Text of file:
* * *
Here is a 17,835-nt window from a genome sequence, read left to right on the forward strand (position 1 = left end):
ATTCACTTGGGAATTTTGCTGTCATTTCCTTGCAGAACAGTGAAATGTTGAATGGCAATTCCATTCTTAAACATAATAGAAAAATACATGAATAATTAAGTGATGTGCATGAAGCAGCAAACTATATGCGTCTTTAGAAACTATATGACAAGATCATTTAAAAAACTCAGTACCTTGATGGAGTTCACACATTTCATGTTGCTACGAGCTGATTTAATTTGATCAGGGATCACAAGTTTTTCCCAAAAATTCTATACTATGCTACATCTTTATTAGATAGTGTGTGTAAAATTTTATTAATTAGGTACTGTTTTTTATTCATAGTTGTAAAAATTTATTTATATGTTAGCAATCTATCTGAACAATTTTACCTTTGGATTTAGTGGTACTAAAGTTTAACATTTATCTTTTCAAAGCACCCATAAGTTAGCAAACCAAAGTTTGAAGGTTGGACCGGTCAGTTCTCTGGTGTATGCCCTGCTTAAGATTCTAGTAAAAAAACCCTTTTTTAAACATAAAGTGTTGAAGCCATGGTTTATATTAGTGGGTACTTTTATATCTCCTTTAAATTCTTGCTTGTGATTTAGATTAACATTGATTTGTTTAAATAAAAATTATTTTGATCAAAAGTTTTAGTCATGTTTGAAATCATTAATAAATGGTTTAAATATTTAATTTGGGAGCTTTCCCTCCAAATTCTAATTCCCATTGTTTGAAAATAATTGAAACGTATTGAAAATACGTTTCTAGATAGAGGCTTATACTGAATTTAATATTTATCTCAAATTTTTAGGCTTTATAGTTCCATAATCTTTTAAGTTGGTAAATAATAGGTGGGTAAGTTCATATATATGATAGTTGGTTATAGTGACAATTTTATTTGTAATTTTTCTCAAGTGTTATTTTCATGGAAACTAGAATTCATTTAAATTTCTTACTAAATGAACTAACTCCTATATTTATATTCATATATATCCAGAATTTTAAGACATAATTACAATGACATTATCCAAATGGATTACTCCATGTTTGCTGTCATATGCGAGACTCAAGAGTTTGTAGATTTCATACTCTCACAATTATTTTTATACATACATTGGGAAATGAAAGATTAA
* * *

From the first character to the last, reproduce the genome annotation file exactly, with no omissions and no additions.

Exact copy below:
Here is a 17,835-nt window from a genome sequence, read left to right on the forward strand (position 1 = left end):
ATTCACTTGGGAATTTTGCTGTCATTTCCTTGCAGAACAGTGAAATGTTGAATGGCAATTCCATTCTTAAACATAATAGAAAAATACATGAATAATTAAGTGATGTGCATGAAGCAGCAAACTATATGCGTCTTTAGAAACTATATGACAAGATCATTTAAAAAACTCAGTACCTTGATGGAGTTCACACATTTCATGTTGCTACGAGCTGATTTAATTTGATCAGGGATCACAAGTTTTTCCCAAAAATTCTATACTATGCTACATCTTTATTAGATAGTGTGTGTAAAATTTTATTAATTAGGTACTGTTTTTTATTCATAGTTGTAAAAATTTATTTATATGTTAGCAATCTATCTGAACAATTTTACCTTTGGATTTAGTGGTACTAAAGTTTAACATTTATCTTTTCAAAGCACCCATAAGTTAGCAAACCAAAGTTTGAAGGTTGGACCGGTCAGTTCTCTGGTGTATGCCCTGCTTAAGATTCTAGTAAAAAAACCCTTTTTTAAACATAAAGTGTTGAAGCCATGGTTTATATTAGTGGGTACTTTTATATCTCCTTTAAATTCTTGCTTGTGATTTAGATTAACATTGATTTGTTTAAATAAAAATTATTTTGATCAAAAGTTTTAGTCATGTTTGAAATCATTAATAAATGGTTTAAATATTTAATTTGGGAGCTTTCCCTCCAAATTCTAATTCCCATTGTTTGAAAATAATTGAAACGTATTGAAAATACGTTTCTAGATAGAGGCTTATACTGAATTTAATATTTATCTCAAATTTTTAGGCTTTATAGTTCCATAATCTTTTAAGTTGGTAAATAATAGGTGGGTAAGTTCATATATATGATAGTTGGTTATAGTGACAATTTTATTTGTAATTTTTCTCAAGTGTTATTTTCATGGAAACTAGAATTCATTTAAATTTCTTACTAAATGAACTAACTCCTATATTTATATTCATATATATCCAGAATTTTAAGACATAATTACAATGACATTATCCAAATGGATTACTCCATGTTTGCTGTCATATGCGAGACTCAAGAGTTTGTAGATTTCATACTCTCACAATTATTTTTATACATACATTGGGAAATGAAAGATTAA